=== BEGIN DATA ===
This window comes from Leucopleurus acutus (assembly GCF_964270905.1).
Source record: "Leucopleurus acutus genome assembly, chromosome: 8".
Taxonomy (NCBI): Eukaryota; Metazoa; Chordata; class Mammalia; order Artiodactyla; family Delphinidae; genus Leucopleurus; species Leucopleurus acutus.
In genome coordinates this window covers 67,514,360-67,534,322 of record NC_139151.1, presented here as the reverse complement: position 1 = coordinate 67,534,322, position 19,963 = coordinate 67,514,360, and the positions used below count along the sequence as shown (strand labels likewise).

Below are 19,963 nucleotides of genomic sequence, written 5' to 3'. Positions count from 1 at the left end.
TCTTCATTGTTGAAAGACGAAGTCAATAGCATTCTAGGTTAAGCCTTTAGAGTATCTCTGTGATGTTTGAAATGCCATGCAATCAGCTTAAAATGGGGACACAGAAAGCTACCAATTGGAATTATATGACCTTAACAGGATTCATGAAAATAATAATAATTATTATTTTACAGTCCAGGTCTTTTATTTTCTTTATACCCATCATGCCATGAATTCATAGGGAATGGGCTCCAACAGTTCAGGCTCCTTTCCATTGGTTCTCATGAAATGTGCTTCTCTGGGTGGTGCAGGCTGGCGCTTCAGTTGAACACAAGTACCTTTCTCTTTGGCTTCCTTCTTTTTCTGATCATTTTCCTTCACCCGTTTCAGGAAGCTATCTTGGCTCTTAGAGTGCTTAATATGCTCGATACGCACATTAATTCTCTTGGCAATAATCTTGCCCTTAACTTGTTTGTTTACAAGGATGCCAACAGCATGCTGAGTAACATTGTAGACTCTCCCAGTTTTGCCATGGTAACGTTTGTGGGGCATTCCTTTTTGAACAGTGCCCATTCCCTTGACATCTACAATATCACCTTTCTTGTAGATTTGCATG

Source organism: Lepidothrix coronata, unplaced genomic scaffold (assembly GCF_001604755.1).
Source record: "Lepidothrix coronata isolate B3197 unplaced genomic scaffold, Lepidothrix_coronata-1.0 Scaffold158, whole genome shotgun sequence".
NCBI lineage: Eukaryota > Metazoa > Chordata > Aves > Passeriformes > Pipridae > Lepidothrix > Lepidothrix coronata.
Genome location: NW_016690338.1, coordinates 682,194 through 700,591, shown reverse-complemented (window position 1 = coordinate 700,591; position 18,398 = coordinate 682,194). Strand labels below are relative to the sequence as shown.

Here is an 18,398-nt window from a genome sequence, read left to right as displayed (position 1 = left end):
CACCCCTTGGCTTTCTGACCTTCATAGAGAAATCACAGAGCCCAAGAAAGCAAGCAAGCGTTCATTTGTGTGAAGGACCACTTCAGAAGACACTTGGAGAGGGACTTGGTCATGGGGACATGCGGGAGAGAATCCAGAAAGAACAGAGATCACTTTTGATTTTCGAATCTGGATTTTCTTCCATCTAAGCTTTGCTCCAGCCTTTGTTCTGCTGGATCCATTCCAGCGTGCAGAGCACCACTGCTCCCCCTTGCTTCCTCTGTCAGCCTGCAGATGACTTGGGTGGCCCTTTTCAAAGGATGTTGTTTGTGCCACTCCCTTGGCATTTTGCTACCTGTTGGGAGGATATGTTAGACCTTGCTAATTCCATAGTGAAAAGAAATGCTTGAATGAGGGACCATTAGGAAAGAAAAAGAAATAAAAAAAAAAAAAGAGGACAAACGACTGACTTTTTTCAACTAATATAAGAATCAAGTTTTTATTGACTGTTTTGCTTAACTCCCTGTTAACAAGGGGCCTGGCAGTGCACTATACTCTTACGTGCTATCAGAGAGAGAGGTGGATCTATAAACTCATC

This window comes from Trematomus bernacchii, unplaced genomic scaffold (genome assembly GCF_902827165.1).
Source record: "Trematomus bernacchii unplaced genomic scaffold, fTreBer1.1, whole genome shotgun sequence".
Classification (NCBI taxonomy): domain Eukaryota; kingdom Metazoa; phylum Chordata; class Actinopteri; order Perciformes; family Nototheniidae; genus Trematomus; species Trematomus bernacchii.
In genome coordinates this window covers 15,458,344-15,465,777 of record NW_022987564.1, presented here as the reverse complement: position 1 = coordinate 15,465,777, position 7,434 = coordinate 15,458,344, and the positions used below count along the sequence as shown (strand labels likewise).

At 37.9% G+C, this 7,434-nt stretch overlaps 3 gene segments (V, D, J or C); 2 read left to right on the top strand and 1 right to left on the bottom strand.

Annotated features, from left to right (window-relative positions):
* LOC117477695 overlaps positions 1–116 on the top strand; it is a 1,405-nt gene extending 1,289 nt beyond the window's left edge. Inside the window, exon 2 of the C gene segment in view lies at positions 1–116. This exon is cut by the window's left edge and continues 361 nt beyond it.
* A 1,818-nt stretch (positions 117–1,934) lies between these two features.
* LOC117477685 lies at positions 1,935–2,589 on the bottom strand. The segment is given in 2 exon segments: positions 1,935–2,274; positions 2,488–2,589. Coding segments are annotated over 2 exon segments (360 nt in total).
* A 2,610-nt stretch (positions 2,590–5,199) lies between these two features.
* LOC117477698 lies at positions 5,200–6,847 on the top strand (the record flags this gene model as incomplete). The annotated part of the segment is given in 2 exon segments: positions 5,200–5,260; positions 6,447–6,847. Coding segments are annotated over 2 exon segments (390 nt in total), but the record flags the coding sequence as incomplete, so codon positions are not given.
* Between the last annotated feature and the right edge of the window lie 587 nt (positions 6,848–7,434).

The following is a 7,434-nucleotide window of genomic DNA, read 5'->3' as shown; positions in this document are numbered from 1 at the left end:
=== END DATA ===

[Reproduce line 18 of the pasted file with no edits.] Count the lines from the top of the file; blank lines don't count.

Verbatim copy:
Annotated features, from left to right (window-relative positions):